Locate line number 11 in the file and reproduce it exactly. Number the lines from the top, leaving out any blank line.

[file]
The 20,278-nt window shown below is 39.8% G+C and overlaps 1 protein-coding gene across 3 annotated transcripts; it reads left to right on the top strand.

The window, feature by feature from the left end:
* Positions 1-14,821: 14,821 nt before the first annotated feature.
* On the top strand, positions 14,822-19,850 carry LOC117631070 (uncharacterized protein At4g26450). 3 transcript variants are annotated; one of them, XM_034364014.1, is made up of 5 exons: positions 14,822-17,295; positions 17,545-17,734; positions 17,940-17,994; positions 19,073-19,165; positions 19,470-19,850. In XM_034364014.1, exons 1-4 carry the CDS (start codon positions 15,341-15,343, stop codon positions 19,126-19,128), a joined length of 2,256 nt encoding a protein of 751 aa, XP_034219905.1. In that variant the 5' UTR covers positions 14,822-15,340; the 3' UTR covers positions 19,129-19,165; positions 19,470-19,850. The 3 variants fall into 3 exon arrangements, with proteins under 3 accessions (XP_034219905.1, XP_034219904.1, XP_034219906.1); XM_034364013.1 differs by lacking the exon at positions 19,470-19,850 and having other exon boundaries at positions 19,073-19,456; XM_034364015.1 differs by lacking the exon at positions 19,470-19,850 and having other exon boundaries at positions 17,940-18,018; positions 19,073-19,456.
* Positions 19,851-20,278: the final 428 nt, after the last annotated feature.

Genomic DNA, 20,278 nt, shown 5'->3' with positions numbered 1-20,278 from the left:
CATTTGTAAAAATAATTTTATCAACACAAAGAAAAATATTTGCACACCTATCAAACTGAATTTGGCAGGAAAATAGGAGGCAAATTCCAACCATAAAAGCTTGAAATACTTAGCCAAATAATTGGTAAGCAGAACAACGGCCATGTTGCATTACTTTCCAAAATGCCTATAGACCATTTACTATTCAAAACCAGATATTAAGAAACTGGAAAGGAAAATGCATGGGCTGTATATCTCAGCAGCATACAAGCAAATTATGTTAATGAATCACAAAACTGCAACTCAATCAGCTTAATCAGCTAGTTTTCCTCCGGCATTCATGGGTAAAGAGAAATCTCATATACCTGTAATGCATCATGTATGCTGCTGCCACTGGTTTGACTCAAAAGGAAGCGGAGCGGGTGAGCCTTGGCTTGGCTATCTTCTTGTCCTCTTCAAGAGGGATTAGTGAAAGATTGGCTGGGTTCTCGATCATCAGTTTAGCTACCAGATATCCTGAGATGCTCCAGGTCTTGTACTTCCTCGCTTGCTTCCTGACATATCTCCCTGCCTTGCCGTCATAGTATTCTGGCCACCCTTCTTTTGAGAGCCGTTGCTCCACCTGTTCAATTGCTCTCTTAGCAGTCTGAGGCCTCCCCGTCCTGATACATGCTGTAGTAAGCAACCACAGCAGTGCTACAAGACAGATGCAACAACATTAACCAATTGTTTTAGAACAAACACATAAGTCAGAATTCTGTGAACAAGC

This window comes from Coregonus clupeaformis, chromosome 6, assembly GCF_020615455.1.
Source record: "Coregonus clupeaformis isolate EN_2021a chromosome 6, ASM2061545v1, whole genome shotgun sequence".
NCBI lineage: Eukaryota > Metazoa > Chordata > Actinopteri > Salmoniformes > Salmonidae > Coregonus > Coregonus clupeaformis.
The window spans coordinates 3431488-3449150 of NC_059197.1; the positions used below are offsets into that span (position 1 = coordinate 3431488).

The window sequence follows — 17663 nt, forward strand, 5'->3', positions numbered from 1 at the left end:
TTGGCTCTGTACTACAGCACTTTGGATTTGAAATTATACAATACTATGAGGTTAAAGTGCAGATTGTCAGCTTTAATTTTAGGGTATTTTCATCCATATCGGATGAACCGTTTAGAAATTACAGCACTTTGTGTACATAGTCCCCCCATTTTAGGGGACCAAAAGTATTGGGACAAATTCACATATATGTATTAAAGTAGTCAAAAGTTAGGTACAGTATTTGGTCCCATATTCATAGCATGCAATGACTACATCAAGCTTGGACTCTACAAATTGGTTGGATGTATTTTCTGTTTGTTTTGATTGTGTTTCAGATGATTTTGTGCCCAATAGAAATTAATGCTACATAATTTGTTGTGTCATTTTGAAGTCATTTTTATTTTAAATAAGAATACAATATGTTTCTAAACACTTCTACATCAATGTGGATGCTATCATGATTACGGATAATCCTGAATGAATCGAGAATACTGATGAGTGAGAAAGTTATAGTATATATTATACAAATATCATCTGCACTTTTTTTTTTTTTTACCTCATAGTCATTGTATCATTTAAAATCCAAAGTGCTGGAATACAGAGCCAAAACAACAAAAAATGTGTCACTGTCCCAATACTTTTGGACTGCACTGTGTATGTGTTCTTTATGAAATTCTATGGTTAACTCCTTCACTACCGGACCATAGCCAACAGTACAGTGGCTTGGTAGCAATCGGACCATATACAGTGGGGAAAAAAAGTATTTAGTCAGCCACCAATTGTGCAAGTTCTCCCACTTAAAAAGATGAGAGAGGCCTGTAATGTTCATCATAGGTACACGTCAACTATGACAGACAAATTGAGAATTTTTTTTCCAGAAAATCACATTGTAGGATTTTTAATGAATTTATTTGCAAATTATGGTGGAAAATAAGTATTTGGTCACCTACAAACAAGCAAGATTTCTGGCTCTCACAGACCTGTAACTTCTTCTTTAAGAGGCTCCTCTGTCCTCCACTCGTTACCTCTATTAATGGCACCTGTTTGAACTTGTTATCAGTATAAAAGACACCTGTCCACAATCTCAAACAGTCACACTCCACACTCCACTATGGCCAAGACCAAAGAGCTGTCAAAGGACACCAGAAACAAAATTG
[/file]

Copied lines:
The window spans coordinates 3431488-3449150 of NC_059197.1; the positions used below are offsets into that span (position 1 = coordinate 3431488).